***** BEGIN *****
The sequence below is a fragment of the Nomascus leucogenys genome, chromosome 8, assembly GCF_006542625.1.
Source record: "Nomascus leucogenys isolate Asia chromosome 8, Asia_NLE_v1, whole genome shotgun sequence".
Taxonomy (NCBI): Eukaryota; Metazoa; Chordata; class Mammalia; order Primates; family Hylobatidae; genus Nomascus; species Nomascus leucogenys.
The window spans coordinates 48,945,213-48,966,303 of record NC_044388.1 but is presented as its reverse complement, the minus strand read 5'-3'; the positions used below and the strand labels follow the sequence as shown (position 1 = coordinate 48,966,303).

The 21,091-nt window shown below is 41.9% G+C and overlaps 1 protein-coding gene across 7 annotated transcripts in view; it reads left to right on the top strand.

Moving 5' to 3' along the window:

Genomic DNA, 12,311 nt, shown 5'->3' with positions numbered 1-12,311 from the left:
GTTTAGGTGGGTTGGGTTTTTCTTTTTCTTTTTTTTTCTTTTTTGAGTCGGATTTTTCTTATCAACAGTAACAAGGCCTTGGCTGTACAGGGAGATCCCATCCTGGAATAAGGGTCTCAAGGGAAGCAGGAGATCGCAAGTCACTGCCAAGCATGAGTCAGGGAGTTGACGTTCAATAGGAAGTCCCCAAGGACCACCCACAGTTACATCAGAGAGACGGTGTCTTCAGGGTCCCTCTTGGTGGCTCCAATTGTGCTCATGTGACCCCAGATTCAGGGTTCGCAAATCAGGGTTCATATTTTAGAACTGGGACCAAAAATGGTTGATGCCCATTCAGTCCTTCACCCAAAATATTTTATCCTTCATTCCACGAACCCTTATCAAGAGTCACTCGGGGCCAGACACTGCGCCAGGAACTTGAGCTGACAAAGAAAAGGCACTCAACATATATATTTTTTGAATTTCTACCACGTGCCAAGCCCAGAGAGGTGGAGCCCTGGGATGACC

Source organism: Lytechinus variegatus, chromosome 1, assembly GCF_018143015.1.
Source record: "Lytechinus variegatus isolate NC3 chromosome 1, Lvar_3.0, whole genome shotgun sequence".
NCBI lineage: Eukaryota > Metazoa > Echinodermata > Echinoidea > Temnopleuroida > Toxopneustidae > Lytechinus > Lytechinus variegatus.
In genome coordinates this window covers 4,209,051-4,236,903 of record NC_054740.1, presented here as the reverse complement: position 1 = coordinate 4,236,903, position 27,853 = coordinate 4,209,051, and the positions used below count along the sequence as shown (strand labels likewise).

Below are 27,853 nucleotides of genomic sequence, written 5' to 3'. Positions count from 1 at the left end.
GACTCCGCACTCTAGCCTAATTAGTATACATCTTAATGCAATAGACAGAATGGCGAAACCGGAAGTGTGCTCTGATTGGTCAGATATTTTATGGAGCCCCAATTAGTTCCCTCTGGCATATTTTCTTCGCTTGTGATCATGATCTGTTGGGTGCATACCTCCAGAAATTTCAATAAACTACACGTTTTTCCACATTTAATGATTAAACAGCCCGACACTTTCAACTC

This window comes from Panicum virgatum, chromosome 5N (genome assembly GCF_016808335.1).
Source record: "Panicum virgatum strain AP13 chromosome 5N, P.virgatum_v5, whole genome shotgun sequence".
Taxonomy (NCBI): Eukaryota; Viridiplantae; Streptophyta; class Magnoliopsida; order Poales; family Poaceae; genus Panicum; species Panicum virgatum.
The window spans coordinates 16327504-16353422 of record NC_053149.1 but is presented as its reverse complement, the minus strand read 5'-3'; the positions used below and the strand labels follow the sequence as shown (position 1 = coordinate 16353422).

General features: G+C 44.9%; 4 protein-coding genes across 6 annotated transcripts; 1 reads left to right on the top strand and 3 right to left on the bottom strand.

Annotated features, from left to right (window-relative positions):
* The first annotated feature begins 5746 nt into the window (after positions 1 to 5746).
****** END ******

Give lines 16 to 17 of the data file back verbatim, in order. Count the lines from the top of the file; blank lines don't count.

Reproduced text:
Source record: "Panicum virgatum strain AP13 chromosome 5N, P.virgatum_v5, whole genome shotgun sequence".
Taxonomy (NCBI): Eukaryota; Viridiplantae; Streptophyta; class Magnoliopsida; order Poales; family Poaceae; genus Panicum; species Panicum virgatum.